27. Go for a short run together as a family. (And if you like it, work up to doing a 5k, 10k, half marathon, or even marathon together! #familyrun #familyfun)
  28. Go on a picnic.
  29. Go to the zoo on a day when they have free admission.
  30. Go to outdoor activities at the local library.
  31. Hunt for shells on the beach.
  32. Jump the waves at the beach.
  33. Watch fireworks.
  34. Go for a nature walk.
  35. Perform a short skit at a park with an amphitheater.
  36. Choreograph a short dance routine.
  37. Gather wildflowers.
  38. Play games like Red Rover, Red Rover.
  39. Go stargazing.
  40. Play in a sandbox.
  41. Build sandcastles.
  42. Walk along the beach.
  43. Find shapes in the clouds.
  44. Watch a pretty sunrise or sunset.
  45. Make a simple scarecrow.
  46. Jump in a pile of leaves.
  47. Build a snowman.
  48. Make snow angels (or sand angels, during the summer!).
  49. Go sledding.
  50. Go snowshoeing.
  51. Use food coloring in spray bottles to pain the snow.

Conclusion

There are so many free and inexpensive things you can do to help keep your children entertained! With all of the fun and free outdoor activities for kids that are available, your family will have plenty to do outside all year long!

 

What are your family’s favorite free outdoor activities for kids? I would love to hear what your family does as well, so leave a comment below!

 

Invitation to Share

Was there something in this article that inspired you to change something about your money? Are there ideas or tips that you feel could help others? Would you please take a minute to share this article via email or social media? I would love your help to share these principles of financial well-being. Thank you!

Join Our Facebook Group!

Join our new, closed Families for Financial Freedom Facebook group to get support and share ideas for how we can all improve our financial well-being by earning more, spending less, saving more, and investing more and reach our financial goals. You can do this! And we are here to help.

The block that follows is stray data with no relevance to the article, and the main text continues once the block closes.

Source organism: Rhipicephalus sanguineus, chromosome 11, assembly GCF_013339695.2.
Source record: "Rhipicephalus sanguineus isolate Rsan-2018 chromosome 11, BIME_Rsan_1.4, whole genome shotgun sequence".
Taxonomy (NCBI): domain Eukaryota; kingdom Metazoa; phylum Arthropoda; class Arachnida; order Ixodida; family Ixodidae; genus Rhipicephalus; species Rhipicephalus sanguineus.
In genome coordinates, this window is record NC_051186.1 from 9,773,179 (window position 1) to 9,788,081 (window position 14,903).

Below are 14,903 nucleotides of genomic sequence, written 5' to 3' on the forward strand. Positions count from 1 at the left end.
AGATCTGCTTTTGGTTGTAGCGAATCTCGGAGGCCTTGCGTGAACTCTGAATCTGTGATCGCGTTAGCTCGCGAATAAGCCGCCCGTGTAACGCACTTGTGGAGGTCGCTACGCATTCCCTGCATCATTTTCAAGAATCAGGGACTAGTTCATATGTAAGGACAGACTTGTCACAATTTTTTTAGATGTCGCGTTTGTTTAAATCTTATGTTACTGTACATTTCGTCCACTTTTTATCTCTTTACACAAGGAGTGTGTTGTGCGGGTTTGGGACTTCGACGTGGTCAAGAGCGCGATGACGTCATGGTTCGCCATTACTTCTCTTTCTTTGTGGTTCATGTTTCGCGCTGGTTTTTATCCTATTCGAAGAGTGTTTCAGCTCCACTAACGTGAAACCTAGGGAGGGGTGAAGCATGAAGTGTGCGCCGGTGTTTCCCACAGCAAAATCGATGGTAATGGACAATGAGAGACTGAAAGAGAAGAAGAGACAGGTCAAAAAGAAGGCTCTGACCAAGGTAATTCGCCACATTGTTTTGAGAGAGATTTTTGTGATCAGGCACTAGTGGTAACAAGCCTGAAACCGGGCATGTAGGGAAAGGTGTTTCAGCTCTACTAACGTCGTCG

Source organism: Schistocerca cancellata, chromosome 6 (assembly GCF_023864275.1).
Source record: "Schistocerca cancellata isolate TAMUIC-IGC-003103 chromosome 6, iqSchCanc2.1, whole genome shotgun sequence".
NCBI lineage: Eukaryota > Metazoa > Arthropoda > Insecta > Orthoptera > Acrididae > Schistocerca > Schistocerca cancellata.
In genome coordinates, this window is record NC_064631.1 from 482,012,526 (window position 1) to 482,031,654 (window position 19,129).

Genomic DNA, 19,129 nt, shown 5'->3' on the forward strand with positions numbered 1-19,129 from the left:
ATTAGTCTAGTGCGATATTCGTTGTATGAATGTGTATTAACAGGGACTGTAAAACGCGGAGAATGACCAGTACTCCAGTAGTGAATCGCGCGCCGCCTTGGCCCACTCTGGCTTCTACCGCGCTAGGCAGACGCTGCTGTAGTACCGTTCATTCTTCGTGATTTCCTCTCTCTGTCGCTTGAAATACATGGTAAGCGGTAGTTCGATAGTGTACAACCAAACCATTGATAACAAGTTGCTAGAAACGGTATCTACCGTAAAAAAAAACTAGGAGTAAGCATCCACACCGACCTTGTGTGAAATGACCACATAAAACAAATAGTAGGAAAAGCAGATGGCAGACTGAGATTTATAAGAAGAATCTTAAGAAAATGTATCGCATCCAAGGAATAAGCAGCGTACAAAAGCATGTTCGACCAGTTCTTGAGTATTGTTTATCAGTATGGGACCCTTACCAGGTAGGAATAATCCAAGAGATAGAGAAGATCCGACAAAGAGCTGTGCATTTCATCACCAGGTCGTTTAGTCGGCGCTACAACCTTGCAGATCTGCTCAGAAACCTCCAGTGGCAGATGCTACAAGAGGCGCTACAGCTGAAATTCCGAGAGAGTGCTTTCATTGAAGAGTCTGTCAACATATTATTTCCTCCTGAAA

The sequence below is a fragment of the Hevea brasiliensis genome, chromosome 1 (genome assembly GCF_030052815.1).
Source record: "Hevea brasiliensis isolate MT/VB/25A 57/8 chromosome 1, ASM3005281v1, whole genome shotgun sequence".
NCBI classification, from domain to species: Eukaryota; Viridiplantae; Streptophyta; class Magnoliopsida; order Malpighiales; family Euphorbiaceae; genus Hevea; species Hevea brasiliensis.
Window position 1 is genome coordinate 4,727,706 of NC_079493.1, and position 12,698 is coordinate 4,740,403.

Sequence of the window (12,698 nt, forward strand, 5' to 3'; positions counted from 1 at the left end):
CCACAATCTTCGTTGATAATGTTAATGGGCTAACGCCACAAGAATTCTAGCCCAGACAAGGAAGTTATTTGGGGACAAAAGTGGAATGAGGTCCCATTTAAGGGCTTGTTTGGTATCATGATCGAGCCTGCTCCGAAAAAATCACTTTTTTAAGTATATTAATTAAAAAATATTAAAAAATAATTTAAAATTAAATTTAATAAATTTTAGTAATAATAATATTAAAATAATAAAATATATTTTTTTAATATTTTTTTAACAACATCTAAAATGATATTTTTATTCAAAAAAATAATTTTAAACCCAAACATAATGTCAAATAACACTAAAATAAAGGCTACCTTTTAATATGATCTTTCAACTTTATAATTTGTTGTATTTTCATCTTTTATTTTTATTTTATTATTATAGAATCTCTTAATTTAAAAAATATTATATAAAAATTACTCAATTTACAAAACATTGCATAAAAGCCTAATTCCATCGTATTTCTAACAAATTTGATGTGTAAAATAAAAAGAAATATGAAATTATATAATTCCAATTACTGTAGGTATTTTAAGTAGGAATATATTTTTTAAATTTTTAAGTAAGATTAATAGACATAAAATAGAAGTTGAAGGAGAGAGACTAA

How to Stop Fighting with Your Spouse about Money

how to stop fighting about money

How to Stop Fighting about Money

In this article I am going to discuss 9 simple steps on how to stop fighting about money. Learn important skills that will help you to stop fighting about money with your spouse.

 

9 Simple Steps for How to Stop Fighting about Money

Finances touch nearly every aspect of our lives, so money can cause a lot of contention if we’re not careful. Because what we spend our money on reflects to a large extent our core values, money often exposes differences that we may not have even been aware of before marrying.

Money disagreements are the number one cause of divorce in the U.S., but don’t let your marriage become another casualty! You can turn the situation around if you will work together with your spouse to bring about meaningful change. Here are 9 points that can help you stop fighting and begin to heal your marriage.

1. Listen more than you talk.

Sometimes we get so caught up in being right that we forget to work on doing right. Even if you feel that your spouse is the one to blame for your money problems and for the resulting arguments and fights, you can still be the one to start to make simple changes to make things better.

And one of the things you can start to change is to listen more and ask questions more. Not passive-aggressive questions, but true “I want to understand what you’re really thinking and feeling and where you’re coming from” questions. I love the saying that God gave us two ears and one mouth for a reason.

And don’t get me wrong—I know it’s hard. I’m not perfect, and my husband and I argue sometimes too (and even sometimes about money, although—very—fortunately, we are both savers at heart). So I don’t mean to be a hypocrite and have you think that my husband and I never argue. But often people think they understand a problem or an issue, when we really don’t understand the complete picture.